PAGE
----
Blame Inflation for Your Bitter Coffee
If you're reading this article with a cup of joe in hand, ask yourself: “Does this taste as good as it usually does?” Chances are – if you're a true coffee connoisseur – you may be disappointed in the flavor. But you'll be more disappointed once you understand why...
Thousands of people all over America have begun to notice a bitter flavor sneaking in their premium products lately.
When Bernanke and the Fed say that inflation “isn't showing up at the consumer level,” we all wonder why and how that could be possible.
But if you're an avid coffee drinker, the answer may lie the bitter taste cynics have been sighting recently.
Truth be told, those cynics aren't just being Debbie Downers; coffee suppliers actually are degrading the quality of our coffee to compensate for inflation.
*Image courtesy of Zazzle.
Reuters recently reported that America's most competitive major coffee brands have been discretely altering their coffee blends, incorporating cheaper, lower grade ingredients so they don't have to dramatically increase the price of their product and lose all demand for the premium product.
From their report:
Research out of agricultural bank Rabobank confirms that demand for Arabica beans among coffee buyers "has fallen 27% year-to-date, while Robusta [demand] is 25% higher." This seems to confirm a widespread alteration of the bean mix.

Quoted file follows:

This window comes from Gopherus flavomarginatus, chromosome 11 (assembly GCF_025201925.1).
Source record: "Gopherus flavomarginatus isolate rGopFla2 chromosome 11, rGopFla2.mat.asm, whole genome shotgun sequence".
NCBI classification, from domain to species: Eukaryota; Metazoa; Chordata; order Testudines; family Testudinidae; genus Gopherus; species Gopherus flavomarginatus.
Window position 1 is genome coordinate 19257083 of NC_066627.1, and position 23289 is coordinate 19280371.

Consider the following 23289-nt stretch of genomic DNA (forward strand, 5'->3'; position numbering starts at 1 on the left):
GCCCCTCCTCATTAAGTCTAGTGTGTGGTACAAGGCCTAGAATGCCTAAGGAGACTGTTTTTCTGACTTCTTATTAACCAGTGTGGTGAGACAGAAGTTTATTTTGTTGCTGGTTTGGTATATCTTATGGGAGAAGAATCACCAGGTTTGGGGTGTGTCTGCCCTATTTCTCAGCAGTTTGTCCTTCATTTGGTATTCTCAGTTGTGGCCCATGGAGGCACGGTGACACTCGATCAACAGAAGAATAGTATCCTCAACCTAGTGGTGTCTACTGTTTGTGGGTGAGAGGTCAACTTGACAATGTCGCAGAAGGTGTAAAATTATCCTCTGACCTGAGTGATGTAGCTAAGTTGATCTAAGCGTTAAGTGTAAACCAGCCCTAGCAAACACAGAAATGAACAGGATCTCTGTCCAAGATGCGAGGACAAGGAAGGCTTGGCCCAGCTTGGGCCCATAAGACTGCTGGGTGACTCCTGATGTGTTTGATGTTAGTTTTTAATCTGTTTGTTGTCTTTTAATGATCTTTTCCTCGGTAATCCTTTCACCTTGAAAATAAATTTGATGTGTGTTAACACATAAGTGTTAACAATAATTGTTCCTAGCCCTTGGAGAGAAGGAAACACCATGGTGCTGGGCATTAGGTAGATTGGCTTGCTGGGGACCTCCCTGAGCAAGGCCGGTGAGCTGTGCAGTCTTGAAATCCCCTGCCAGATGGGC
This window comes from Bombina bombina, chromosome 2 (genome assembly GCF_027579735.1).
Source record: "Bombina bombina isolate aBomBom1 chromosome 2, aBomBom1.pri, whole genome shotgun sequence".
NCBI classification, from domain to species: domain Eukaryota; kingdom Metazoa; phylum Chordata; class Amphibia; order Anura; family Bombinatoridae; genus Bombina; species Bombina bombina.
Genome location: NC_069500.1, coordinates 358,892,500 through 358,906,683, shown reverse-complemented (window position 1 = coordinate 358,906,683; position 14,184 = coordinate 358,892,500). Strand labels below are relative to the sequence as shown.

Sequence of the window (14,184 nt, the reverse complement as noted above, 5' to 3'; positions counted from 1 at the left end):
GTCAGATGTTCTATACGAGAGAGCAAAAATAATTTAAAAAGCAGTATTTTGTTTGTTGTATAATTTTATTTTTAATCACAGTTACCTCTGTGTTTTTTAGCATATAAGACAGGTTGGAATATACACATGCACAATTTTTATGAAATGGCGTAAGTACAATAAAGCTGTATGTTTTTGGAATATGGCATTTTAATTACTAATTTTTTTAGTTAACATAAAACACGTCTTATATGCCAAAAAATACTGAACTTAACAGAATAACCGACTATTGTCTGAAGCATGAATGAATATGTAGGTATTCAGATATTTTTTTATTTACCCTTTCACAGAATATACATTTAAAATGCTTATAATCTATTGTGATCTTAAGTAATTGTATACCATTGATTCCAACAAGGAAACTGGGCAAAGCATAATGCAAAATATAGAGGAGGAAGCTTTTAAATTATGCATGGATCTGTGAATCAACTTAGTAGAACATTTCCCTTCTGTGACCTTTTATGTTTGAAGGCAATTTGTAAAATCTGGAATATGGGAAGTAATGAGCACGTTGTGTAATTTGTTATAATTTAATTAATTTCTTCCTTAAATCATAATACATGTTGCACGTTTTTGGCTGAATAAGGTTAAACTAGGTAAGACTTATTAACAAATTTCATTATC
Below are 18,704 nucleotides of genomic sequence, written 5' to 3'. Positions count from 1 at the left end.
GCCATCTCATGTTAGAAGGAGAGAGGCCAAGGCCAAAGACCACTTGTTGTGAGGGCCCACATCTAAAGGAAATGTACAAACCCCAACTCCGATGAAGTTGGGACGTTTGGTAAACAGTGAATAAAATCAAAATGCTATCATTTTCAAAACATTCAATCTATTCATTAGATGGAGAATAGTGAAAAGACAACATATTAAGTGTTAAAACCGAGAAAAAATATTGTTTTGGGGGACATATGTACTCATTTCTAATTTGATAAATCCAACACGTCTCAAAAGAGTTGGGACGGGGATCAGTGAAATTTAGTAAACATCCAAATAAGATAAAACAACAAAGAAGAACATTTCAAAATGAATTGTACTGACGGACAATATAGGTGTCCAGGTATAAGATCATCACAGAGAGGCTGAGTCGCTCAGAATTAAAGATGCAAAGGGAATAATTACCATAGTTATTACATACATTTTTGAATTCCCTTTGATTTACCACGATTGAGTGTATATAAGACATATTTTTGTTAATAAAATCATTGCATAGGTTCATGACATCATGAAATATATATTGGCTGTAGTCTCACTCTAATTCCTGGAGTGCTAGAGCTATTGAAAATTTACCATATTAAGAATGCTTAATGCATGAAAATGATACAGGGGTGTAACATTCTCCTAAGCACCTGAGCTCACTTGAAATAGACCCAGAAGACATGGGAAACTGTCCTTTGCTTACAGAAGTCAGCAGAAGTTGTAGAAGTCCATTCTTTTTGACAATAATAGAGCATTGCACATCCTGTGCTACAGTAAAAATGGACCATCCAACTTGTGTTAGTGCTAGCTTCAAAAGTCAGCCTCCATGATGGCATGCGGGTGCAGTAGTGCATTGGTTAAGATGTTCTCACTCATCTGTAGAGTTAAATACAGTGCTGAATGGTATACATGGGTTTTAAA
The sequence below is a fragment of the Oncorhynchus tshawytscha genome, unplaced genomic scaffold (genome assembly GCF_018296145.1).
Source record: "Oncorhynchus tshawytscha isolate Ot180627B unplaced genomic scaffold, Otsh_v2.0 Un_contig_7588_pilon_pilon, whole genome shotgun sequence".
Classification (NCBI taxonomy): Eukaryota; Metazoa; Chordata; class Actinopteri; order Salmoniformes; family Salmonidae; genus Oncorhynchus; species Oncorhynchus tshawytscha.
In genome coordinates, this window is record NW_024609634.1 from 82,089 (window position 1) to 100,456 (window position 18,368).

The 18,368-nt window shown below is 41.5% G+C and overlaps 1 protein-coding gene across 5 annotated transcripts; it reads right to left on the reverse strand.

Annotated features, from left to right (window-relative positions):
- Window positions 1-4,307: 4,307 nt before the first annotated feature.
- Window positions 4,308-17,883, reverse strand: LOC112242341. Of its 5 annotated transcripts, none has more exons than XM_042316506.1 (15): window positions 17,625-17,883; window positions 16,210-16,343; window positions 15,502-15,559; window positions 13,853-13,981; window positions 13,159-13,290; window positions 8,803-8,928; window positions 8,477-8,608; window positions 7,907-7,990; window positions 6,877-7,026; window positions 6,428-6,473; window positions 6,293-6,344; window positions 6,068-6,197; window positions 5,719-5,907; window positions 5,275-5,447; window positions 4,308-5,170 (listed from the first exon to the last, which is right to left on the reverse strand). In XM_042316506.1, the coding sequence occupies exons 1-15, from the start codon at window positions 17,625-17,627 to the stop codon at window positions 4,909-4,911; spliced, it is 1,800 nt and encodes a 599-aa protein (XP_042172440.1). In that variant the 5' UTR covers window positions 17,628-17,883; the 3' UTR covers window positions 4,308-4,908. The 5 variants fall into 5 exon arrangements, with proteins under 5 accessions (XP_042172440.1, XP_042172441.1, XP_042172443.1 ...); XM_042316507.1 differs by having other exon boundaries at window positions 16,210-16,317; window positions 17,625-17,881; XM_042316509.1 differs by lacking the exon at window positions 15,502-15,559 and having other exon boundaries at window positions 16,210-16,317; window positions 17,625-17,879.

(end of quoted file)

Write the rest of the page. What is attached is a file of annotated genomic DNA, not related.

At least one coffee roaster has admitted it. In November, Massimo Zanetti USA, which roasts for both Chock full o'Nuts and Hills Bros., publicly confirmed upping its Robusta usage by 25% this year.
They demand switch is believed to be directly correlated to price. The price for premium Arabica beans spiked to about $3 per pound while Robusta was about $1 per pound.
From the looks of things, you may be paying top dollar for Arabica beans even though you are actually receiving the lower grade Robusta beans.
Although the average coffee drinker may not care enough to write a letter to the coffee suppliers regarding this issue, critics are worried that this example is just one of many that show how our quality of living is beginning to slowly decline in response to inflation and our slumping economy.+11
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